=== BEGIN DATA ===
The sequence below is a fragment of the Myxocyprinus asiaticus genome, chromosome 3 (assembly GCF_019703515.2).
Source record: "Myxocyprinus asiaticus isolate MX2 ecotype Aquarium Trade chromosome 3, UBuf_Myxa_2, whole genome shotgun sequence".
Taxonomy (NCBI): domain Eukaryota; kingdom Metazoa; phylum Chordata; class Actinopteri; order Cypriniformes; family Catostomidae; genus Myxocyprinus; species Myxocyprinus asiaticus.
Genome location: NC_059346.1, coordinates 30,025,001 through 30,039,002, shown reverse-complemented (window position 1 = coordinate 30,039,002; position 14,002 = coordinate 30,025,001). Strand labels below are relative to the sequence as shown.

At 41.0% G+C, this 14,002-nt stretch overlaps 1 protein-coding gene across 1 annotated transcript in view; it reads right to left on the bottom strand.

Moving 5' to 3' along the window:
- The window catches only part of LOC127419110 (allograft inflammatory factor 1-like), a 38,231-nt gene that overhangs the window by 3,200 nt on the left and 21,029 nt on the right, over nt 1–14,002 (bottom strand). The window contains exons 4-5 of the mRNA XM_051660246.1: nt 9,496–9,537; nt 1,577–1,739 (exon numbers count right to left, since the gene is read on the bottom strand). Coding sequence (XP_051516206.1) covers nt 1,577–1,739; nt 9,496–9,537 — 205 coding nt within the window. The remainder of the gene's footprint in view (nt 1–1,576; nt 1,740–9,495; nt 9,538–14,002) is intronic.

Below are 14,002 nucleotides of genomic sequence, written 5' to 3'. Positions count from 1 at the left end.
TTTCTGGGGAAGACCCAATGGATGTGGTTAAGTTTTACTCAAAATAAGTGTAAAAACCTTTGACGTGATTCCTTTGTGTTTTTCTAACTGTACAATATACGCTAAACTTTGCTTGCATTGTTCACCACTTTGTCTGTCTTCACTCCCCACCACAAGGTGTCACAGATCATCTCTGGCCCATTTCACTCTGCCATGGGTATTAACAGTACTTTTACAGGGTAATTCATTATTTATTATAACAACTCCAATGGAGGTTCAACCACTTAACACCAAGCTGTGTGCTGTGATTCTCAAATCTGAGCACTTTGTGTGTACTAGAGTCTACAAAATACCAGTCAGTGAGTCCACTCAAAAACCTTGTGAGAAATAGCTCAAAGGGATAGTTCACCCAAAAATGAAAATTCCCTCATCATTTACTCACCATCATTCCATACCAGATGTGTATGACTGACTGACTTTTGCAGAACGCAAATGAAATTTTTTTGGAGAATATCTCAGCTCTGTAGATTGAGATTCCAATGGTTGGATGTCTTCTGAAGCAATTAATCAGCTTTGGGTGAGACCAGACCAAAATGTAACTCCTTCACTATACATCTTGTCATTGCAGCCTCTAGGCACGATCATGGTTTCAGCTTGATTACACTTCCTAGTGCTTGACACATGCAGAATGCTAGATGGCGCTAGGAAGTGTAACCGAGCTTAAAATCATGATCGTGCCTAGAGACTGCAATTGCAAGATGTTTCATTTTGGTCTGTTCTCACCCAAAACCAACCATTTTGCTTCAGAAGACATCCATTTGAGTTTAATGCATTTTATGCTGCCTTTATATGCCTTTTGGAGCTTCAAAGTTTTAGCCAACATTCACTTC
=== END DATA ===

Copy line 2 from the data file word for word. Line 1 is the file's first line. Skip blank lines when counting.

Source record: "Myxocyprinus asiaticus isolate MX2 ecotype Aquarium Trade chromosome 3, UBuf_Myxa_2, whole genome shotgun sequence".